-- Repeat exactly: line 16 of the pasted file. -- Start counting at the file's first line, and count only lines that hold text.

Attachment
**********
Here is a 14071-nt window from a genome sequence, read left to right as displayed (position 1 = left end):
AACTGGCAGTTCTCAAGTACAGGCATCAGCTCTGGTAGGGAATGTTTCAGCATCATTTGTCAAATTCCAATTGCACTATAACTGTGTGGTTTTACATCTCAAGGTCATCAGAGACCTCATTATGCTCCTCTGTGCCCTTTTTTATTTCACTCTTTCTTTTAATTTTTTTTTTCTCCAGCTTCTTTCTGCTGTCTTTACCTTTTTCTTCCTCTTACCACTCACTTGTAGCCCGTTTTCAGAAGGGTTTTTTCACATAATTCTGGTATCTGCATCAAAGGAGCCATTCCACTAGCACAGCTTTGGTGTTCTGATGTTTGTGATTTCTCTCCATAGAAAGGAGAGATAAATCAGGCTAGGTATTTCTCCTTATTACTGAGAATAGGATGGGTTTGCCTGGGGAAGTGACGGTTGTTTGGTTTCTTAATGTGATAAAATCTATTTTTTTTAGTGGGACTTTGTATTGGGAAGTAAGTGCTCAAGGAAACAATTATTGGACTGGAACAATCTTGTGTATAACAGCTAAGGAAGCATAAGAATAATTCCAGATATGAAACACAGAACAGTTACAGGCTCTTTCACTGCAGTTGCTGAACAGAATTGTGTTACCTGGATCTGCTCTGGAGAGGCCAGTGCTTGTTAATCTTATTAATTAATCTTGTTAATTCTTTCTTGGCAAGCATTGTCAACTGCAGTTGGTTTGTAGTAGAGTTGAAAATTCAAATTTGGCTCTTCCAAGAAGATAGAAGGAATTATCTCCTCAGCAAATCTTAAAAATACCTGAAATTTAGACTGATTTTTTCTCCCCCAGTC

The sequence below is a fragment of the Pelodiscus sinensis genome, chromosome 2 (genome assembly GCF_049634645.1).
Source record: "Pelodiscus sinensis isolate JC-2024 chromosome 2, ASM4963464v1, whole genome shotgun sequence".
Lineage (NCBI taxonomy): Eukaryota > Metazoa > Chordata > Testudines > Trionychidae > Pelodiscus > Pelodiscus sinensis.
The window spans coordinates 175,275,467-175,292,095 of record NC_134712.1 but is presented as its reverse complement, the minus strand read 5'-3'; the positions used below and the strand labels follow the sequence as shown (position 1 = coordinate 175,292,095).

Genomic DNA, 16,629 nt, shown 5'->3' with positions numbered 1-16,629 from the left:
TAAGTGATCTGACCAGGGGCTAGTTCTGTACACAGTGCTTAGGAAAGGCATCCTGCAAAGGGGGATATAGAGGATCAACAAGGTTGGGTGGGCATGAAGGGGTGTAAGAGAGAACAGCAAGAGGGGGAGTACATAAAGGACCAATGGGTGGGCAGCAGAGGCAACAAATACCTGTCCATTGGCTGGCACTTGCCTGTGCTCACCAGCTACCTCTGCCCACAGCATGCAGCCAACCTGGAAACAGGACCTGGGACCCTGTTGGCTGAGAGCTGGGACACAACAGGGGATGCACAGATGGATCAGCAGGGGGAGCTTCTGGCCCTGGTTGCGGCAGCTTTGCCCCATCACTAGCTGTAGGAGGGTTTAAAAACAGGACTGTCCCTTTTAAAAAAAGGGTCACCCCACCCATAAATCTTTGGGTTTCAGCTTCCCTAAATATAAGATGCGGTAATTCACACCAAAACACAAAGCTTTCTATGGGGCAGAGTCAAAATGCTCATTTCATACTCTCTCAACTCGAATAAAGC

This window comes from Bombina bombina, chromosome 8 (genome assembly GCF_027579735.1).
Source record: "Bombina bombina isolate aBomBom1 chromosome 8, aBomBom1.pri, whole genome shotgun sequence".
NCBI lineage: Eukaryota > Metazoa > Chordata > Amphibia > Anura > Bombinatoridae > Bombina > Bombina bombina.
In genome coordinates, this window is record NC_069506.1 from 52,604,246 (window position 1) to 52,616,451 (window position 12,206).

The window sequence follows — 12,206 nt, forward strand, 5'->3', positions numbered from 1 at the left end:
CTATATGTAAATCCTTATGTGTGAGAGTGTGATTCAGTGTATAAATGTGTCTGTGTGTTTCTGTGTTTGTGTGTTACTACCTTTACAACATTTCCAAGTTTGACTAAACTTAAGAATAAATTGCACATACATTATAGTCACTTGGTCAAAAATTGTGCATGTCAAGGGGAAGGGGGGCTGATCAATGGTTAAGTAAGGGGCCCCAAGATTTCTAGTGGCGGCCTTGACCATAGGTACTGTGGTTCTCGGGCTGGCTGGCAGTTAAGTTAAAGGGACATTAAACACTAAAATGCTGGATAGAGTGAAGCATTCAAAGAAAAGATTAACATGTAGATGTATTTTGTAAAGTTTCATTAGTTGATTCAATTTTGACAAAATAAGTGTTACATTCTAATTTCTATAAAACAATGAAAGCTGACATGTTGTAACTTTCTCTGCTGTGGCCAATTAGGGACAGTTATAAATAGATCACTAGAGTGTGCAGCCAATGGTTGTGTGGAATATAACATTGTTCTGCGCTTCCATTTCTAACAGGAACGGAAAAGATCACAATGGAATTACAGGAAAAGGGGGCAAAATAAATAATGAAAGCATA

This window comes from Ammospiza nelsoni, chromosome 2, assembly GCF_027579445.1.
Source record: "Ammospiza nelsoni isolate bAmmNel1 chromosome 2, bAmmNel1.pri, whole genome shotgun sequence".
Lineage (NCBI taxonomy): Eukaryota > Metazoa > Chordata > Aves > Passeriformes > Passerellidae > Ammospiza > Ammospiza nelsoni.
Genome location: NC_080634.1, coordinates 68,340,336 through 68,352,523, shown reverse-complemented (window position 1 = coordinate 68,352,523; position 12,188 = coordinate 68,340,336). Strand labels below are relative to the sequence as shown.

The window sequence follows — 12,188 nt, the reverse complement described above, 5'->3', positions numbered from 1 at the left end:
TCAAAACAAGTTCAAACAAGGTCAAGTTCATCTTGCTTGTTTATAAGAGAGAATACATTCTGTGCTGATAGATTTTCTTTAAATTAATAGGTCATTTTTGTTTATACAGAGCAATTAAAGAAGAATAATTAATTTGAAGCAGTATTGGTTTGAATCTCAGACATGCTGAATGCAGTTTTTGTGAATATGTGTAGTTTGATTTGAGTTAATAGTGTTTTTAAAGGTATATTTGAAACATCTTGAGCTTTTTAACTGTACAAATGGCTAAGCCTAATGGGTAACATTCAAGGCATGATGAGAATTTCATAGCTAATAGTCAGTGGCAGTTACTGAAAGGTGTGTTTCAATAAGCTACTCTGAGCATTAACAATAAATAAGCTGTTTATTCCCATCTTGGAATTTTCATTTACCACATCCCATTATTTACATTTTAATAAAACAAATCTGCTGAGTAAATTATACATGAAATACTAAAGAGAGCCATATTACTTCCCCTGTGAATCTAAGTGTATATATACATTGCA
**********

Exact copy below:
Source record: "Ammospiza nelsoni isolate bAmmNel1 chromosome 2, bAmmNel1.pri, whole genome shotgun sequence".